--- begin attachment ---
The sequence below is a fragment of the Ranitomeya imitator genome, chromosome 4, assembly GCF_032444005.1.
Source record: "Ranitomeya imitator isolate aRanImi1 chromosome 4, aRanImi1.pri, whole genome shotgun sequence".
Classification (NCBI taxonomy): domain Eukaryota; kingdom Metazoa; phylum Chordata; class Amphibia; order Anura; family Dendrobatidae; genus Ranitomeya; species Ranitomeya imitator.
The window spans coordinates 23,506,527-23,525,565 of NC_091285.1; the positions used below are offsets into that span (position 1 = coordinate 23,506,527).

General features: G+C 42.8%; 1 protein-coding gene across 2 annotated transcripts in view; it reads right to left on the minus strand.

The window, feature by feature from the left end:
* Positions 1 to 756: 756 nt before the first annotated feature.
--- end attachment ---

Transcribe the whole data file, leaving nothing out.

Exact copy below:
The sequence below is a fragment of the Ranitomeya imitator genome, chromosome 4, assembly GCF_032444005.1.
Source record: "Ranitomeya imitator isolate aRanImi1 chromosome 4, aRanImi1.pri, whole genome shotgun sequence".
Classification (NCBI taxonomy): domain Eukaryota; kingdom Metazoa; phylum Chordata; class Amphibia; order Anura; family Dendrobatidae; genus Ranitomeya; species Ranitomeya imitator.
The window spans coordinates 23,506,527-23,525,565 of NC_091285.1; the positions used below are offsets into that span (position 1 = coordinate 23,506,527).

General features: G+C 42.8%; 1 protein-coding gene across 2 annotated transcripts in view; it reads right to left on the minus strand.

The window, feature by feature from the left end:
* Positions 1 to 756: 756 nt before the first annotated feature.